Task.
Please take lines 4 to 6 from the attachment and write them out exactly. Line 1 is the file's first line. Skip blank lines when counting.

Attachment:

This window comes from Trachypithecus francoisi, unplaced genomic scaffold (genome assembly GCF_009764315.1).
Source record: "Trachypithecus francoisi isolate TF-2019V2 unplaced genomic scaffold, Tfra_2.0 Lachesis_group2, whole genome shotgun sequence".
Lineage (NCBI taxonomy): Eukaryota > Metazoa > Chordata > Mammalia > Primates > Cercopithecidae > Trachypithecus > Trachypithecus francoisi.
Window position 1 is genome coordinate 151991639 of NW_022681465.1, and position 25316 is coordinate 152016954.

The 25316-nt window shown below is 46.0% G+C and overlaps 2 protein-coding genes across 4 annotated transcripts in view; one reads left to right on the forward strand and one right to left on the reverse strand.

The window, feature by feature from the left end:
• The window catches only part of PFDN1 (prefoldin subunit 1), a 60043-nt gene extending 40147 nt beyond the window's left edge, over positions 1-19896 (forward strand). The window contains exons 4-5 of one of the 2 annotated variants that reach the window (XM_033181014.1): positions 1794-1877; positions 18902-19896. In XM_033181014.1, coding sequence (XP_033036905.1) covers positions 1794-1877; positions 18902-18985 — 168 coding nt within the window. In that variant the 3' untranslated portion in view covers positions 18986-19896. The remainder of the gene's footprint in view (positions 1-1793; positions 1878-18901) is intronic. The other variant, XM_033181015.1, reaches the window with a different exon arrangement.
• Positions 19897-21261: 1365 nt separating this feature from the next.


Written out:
Window position 1 is genome coordinate 151991639 of NW_022681465.1, and position 25316 is coordinate 152016954.

The 25316-nt window shown below is 46.0% G+C and overlaps 2 protein-coding genes across 4 annotated transcripts in view; one reads left to right on the forward strand and one right to left on the reverse strand.

The window, feature by feature from the left end: